Archives for October 2010

Wyrwane z kontekstu – Usability for Handheld Devices Versus Computers

The first big question to ask is, Do users need one hand or two hands to operate a device? Interacting with Web sites on a computer normally requires the use of two hands when typing on a standard keyboard and one hand when using a mouse or other pointing device. With the vast diversity of handheld devices, users often need to decide whether to use a particular device with both hands or only one hand. Sometimes this decision is contextually constrained.
For example, people driving a vehicle have only one hand free when operating a GPS device. Sometimes this decision is culturally constrained. For example, smartphone users in Japan are accustomed to using their smartphones with one hand, because they’re often using their other hand to hold onto a handrail on a running train.

Whether we intend a device for one-hand or two-hand use can greatly impact how we design it – and, therefore, affect how people perceive its usability. Usability professionals should take this factor into consideration when planning test tasks and creating test scenarios.

Źródło: Usability for Handheld Devices Versus Computers, Shanshan Ma, UXmatters.

Wyrwane z kontekstu – Online Banking: Why People Are Branching Out

Clear and simple terminology was rated as a very important design element for banking sites. Failure to achieve this can dissuade potential banking customers. A usability study of an online banking site by SURL found users to be confused by the term “Payee” (i.e., users wondered “Is that me or the company I am paying?”). As a result, it is recommended to use more meaningful terminology when setting up an individual or company. For example, “Account number for whom you are paying:” may be more meaningful than “Payee account”.

Results from this study showed that “feedback on acceptance or rejection of information”, “indicating a function has been completed”, and “identifying/fixing mistakes” were rated as very important design features for a banking site. Including these features may avoid confusion related to online forms in the transaction process. Other design recommendations for forms include clearly indicating required fields, placing legible error messages in a highly visible area, and providing feedback on how to proceed when completing a transaction.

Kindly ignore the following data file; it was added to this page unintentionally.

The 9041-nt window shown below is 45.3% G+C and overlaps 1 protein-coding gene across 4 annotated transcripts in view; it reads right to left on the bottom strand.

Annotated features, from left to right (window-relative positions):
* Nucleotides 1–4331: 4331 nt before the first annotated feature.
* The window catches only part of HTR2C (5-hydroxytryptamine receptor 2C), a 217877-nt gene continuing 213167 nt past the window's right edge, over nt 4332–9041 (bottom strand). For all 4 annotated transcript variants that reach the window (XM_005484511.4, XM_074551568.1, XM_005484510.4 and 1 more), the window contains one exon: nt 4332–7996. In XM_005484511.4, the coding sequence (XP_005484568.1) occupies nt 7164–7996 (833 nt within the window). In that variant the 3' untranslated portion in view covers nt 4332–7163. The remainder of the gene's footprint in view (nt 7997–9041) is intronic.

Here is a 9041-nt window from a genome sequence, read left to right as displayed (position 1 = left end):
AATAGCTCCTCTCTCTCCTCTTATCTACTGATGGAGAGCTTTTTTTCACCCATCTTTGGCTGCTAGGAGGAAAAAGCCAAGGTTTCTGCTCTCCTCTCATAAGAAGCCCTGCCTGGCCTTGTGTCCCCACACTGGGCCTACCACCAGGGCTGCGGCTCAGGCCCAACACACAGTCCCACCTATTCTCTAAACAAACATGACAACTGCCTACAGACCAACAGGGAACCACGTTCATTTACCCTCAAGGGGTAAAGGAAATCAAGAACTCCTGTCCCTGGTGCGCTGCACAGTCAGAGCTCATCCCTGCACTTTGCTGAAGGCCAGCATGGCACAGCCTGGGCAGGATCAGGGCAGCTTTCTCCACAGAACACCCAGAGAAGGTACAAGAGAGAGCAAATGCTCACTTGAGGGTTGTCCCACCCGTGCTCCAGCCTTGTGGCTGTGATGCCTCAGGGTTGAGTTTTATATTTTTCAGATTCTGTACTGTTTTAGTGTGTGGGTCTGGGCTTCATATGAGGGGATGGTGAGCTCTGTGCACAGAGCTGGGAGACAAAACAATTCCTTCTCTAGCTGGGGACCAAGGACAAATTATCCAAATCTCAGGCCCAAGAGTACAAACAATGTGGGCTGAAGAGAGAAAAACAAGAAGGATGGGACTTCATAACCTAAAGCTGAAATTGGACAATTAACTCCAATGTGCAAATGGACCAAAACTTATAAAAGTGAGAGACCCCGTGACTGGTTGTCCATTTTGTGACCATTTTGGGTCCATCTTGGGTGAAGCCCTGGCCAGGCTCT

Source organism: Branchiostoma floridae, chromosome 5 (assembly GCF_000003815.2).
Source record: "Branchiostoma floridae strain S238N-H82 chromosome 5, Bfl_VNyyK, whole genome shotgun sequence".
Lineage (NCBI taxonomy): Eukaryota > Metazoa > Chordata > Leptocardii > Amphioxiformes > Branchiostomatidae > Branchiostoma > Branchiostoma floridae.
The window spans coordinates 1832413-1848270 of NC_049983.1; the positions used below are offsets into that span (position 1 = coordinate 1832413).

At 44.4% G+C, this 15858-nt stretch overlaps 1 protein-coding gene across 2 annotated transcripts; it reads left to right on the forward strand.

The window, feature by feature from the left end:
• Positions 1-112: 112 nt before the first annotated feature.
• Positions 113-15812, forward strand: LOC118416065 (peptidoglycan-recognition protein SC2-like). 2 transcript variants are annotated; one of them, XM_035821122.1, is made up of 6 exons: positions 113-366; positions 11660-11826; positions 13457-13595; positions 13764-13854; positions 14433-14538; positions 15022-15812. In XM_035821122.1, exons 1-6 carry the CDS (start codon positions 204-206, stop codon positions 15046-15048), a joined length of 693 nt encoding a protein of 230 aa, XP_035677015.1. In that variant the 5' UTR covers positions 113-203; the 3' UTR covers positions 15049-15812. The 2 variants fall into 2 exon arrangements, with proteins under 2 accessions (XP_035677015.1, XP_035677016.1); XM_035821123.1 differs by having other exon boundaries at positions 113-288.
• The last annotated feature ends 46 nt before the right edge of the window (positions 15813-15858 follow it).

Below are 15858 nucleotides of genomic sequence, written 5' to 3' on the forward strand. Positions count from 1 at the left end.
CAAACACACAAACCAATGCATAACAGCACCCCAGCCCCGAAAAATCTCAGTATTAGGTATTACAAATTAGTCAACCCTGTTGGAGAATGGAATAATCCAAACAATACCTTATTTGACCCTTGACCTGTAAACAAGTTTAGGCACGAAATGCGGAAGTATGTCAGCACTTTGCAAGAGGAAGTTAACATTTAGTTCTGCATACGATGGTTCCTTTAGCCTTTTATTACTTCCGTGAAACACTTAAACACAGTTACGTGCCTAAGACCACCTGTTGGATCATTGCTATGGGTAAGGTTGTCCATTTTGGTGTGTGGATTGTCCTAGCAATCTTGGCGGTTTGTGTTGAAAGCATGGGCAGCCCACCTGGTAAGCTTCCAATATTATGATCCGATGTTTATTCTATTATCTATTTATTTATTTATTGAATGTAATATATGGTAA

Frequency Percent
The bank offered online banking 10 26
Their website contained the information I was looking for 7 18
I liked the functionality the banking site offered 6 15
Their website was easy to use 4 10
I liked the way the site looked 1 3
None of the above 27 69

Table: Factors influencing participants choosing a bank

Źródło: Usability News 62 – Bayles.

Powiązany artykuł: Banki w „komórkach” czyli badania w Korei

Prezentacja – The Impact of Brand User Experience Design

Prezentacja – “The Impact of User Experience Documentation – creative processes used to develop effective guidelines for brand communication and user experience design. From a brand perspective”. Polecam. Dobre, realne przykłady.

IxDA Poznań – Spotkanie 28.10.2010

Już w najbliższy czwartek, 28 października 2010 roku, w Poznaniu odbędzie się drugie spotkanie lokalnego (jedynego w Polsce?) oddziału Interaction Design Association – IxDA Poznań. Spotkanie rozpocznie się o godzinie 20 w klubie Dragon.

Według informacji na stronie spotkania na Facebooku wystąpią:

1. Darko Bosiljcic: Intro
2. Mariusz Dziechciaronek: Czym jest Interaction Design?
3. Marcin Chłodnicki: Service Design – Interface, Interaction, Experience